I did not join the cluster of youngsters at poolside who laughed at her ugly spill.  In fact, I rose from my poolside lounge chair and took a step toward the pool to see if she was okay.  But then I sat back, not quite on the edge of my seat, but nervously nonetheless.  Even on such a hot July Fourth afternoon, I always shivered at the thought of climbing the fifteen rungs to the top of the high board.

The girl swam to the edge of the pool’s diving area and, with what looked like a move as natural as a dolphin’s, kicked up from the water, pulled on the deck edge and twisted into a seated position facing the water.  She sat there for a few seconds and then – not as smoothly as when she was waterborne – climbed to her feet and limped away from the pool directly toward me.  As she approached, I saw she was tall, fair, wearing a two-piece swimsuit and a red welt that spread from outside her right knee, up her torso to her shoulder.  I also noticed her eyes were staring vacantly right through me.

The girl – she was probably eighteen or nineteen – stopped at the lounge chair directly next to mine and reached down for her towel.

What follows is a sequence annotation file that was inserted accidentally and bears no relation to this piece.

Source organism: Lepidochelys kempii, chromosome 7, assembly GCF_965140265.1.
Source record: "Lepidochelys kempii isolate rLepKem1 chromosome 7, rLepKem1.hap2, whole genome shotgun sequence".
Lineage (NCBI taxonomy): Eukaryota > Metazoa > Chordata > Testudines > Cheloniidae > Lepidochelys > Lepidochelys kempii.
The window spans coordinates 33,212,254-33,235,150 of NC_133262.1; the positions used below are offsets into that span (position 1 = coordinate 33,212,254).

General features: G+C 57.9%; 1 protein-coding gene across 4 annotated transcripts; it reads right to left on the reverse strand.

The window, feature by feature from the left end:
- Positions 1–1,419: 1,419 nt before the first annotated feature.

“Are you okay?” I asked.

Startled, she looked up, straightened and wobbled a bit, her blue eyes wide and suddenly more focused.

“Oh, you scared me.  I didn’t see you sitting there,” she said.

“Sorry, I was just a bit concerned because you took such an awkward fall.”  I couldn’t help but stare at the ever more reddening stain against her skin.

“Eh, it happens,” she replied, shaking the water from her short strawberry blond hair.  At that, the woman teetered a bit and plopped down on her chair.

“Whoo, must’ve hit the water a little harder than I thought,” she grinned.

“Forgive me, but how the hell can you be so nonchalant about what just happened?” I said.  “That thing, that diving board, all high things, scare me to death.  And what just happened to you is one of the reasons they scare me.”